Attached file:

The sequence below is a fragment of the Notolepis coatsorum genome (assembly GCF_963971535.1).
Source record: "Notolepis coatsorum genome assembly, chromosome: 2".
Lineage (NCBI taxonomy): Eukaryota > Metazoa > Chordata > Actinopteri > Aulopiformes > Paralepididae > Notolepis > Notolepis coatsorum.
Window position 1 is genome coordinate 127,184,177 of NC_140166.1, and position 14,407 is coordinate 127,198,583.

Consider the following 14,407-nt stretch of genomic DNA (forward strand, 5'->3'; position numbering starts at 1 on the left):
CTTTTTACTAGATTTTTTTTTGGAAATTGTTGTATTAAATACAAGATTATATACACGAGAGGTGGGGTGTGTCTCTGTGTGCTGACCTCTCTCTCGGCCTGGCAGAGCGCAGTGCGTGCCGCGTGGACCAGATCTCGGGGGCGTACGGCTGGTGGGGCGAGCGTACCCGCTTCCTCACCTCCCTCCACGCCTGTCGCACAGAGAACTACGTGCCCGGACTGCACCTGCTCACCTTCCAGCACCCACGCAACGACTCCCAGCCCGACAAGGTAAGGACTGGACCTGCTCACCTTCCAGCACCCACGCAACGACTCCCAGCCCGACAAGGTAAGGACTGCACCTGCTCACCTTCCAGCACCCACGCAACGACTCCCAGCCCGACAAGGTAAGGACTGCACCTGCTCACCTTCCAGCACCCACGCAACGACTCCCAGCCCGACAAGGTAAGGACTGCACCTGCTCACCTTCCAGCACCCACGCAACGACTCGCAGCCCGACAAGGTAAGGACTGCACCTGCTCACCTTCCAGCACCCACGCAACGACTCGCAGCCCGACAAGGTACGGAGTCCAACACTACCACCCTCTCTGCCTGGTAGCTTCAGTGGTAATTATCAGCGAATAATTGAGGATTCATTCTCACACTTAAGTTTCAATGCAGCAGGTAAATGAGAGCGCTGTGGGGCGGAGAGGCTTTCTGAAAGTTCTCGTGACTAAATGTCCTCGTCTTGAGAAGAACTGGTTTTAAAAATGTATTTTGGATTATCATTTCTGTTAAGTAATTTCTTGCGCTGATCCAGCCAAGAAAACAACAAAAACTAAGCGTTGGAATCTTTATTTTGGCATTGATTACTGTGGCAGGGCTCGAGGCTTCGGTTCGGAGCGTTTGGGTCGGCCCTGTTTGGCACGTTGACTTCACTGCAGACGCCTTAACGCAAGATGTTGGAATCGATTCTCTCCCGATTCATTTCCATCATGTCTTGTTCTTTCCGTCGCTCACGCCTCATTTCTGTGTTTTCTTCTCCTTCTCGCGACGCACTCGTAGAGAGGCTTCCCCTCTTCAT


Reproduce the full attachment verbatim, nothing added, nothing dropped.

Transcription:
The sequence below is a fragment of the Notolepis coatsorum genome (assembly GCF_963971535.1).
Source record: "Notolepis coatsorum genome assembly, chromosome: 2".
Lineage (NCBI taxonomy): Eukaryota > Metazoa > Chordata > Actinopteri > Aulopiformes > Paralepididae > Notolepis > Notolepis coatsorum.
Window position 1 is genome coordinate 127,184,177 of NC_140166.1, and position 14,407 is coordinate 127,198,583.

Consider the following 14,407-nt stretch of genomic DNA (forward strand, 5'->3'; position numbering starts at 1 on the left):
CTTTTTACTAGATTTTTTTTTGGAAATTGTTGTATTAAATACAAGATTATATACACGAGAGGTGGGGTGTGTCTCTGTGTGCTGACCTCTCTCTCGGCCTGGCAGAGCGCAGTGCGTGCCGCGTGGACCAGATCTCGGGGGCGTACGGCTGGTGGGGCGAGCGTACCCGCTTCCTCACCTCCCTCCACGCCTGTCGCACAGAGAACTACGTGCCCGGACTGCACCTGCTCACCTTCCAGCACCCACGCAACGACTCCCAGCCCGACAAGGTAAGGACTGGACCTGCTCACCTTCCAGCACCCACGCAACGACTCCCAGCCCGACAAGGTAAGGACTGCACCTGCTCACCTTCCAGCACCCACGCAACGACTCCCAGCCCGACAAGGTAAGGACTGCACCTGCTCACCTTCCAGCACCCACGCAACGACTCCCAGCCCGACAAGGTAAGGACTGCACCTGCTCACCTTCCAGCACCCACGCAACGACTCGCAGCCCGACAAGGTAAGGACTGCACCTGCTCACCTTCCAGCACCCACGCAACGACTCGCAGCCCGACAAGGTACGGAGTCCAACACTACCACCCTCTCTGCCTGGTAGCTTCAGTGGTAATTATCAGCGAATAATTGAGGATTCATTCTCACACTTAAGTTTCAATGCAGCAGGTAAATGAGAGCGCTGTGGGGCGGAGAGGCTTTCTGAAAGTTCTCGTGACTAAATGTCCTCGTCTTGAGAAGAACTGGTTTTAAAAATGTATTTTGGATTATCATTTCTGTTAAGTAATTTCTTGCGCTGATCCAGCCAAGAAAACAACAAAAACTAAGCGTTGGAATCTTTATTTTGGCATTGATTACTGTGGCAGGGCTCGAGGCTTCGGTTCGGAGCGTTTGGGTCGGCCCTGTTTGGCACGTTGACTTCACTGCAGACGCCTTAACGCAAGATGTTGGAATCGATTCTCTCCCGATTCATTTCCATCATGTCTTGTTCTTTCCGTCGCTCACGCCTCATTTCTGTGTTTTCTTCTCCTTCTCGCGACGCACTCGTAGAGAGGCTTCCCCTCTTCAT